One can find a similar theme in the organization of the Bhagavadgita also. The first chapter deals with the sorrow and despondency of Arjuna, and the subsequent chapters on the various ways and approaches to deal with it effectively. In this verse, Lord Krishna pointed to the unnecessary suffering which was previously expressed by Arjuna. He said that Arjuna was speaking like a wise person, yet he was suffering like an ignorant person by grieving for those who should not be grieved. His suffering was caused by ignorance and delusion or his mistaken notions about Self.
It was not that the people for whom he was grieving were inconsequential or do not deserve any mourning upon their loss. He was pointing to the fact that those people had souls in them which would continue their existence in afterlife even if their bodies perished. Wise people who know the spiritual nature of all living beings do not worry about life or death because they know that beings are repeatedly subject to birth and death until their liberation.
Note : These commentaries are not part of the Bhagavadgita Complete Translation.
Suggestions for Further Reading
- The Samkhya Philosophy and 24 Principles of Creation
- The Bhagavadgita On The Problem Of Sorrow
- The Concept of Atman or Eternal Soul in Hinduism
- The Practice of Atma Yoga Or The Yoga Of Self
- The Problem of Maya Or Illusion and How To Deal With It
- Belief In Atman, The Eternal Soul Or The Inner Self
- Brahman, The Highest God Of Hinduism
- The Bhagavad Gita Original Translations
- The Bhagavadgita, Philosophy and Concepts
- Bhakti yoga or the Yoga of Devotion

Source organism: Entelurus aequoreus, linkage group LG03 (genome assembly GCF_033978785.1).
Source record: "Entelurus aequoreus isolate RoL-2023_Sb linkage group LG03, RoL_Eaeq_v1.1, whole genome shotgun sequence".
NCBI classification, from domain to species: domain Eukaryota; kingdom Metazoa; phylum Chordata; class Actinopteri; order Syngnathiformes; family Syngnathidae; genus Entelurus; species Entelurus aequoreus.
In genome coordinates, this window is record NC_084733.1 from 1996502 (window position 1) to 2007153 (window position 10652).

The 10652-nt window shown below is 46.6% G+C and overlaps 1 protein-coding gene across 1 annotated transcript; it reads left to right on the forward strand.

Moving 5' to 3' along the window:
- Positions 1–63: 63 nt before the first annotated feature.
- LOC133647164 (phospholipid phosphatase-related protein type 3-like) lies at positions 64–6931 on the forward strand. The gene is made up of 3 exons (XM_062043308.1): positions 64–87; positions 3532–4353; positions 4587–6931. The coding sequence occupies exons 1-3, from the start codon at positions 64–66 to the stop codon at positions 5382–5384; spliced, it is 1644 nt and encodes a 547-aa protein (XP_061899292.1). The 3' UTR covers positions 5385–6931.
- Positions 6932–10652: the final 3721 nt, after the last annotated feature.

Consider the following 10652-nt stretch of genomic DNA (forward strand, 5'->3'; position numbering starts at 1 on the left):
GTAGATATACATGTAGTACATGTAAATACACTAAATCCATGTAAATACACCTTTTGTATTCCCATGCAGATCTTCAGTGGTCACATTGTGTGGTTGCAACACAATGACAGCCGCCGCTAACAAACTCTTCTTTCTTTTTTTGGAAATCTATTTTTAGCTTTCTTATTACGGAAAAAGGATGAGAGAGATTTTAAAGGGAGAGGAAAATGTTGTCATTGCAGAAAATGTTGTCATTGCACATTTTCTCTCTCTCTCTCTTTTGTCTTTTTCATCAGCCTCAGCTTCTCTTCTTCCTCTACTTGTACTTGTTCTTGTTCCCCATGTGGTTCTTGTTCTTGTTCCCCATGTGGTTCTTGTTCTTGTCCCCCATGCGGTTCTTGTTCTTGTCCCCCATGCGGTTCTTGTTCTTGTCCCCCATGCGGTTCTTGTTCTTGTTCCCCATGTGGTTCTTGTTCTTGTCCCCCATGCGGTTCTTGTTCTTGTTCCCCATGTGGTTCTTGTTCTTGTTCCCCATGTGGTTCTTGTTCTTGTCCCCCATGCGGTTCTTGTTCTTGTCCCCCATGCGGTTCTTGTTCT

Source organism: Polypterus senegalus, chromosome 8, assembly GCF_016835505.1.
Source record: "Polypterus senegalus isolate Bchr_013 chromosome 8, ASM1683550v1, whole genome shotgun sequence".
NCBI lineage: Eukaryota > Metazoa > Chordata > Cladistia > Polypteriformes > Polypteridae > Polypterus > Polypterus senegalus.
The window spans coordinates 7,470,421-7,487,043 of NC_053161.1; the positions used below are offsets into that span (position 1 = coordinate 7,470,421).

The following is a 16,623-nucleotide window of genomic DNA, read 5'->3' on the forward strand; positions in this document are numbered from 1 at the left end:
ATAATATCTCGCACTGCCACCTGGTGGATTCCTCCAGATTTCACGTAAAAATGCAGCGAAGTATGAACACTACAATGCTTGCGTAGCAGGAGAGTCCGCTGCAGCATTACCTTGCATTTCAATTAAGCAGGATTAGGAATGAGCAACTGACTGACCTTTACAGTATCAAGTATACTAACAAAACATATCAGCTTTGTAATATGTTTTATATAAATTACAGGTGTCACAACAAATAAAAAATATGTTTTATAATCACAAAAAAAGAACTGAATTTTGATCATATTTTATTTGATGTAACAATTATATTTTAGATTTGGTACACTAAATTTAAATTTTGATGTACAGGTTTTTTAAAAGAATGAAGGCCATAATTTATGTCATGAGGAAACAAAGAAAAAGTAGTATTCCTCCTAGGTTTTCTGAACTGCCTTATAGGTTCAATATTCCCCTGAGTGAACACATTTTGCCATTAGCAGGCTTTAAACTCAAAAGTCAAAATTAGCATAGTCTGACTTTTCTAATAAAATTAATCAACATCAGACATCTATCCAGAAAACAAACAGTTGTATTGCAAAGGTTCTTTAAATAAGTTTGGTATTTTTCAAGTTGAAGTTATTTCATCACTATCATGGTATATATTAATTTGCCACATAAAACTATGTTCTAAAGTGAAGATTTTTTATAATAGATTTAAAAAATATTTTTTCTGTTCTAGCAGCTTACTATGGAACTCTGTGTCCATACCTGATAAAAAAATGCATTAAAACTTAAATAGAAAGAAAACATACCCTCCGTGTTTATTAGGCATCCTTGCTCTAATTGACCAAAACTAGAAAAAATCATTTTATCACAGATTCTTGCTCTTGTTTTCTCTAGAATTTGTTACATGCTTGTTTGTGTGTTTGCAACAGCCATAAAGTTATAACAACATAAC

- Hinduism And The Evolution of Life And Consciousness
- Why to Study the Bhagavadgita Parts 1 to 4
- The Triple Gunas, Sattva, Rajas and Tamas
- The Practice of Tantra and Tantric Ritual in Hinduism and Buddhism
- The Tradition Of Gurus and Gurukulas in Hinduism
- Origin, Definition and Introduction to Hinduism
- Hinduism, Way of Life, Beliefs and Practices
- A Summary of the Bhagavadgita
- Avatar, the Reincarnation of God Upon Earth
- The Bhagavadgita on Karma, the Law of Actions
- The Mandukya Upanishad
- The Bhagavadgita On The Mind And Its Control
- Symbolic Significance of Numbers in Hinduism
- The Belief of Reincarnation of Soul in Hinduism
- The True Meaning Of Renunciation According To Hinduism
- The Symbolic Significance of Puja Or Worship In Hinduism
- Introduction to the Upanishads of Hinduism
- Origin, Principles, Practice and Types of Yoga
- Hinduism and the Belief in one God
- Essays On Dharma
- Esoteric Mystic Hinduism
- Introduction to Hinduism
- Hindu Way of Life
- Essays On Karma
- Hindu Rites and Rituals
- The Origin of The Sanskrit Language
- Symbolism in Hinduism
- Essays on The Upanishads
- Concepts of Hinduism
- Essays on Atman
- Hindu Festivals
- Spiritual Practice
- Right Living
- Yoga of Sorrow
- Mental Health
- Concepts of Buddhism
- General Essays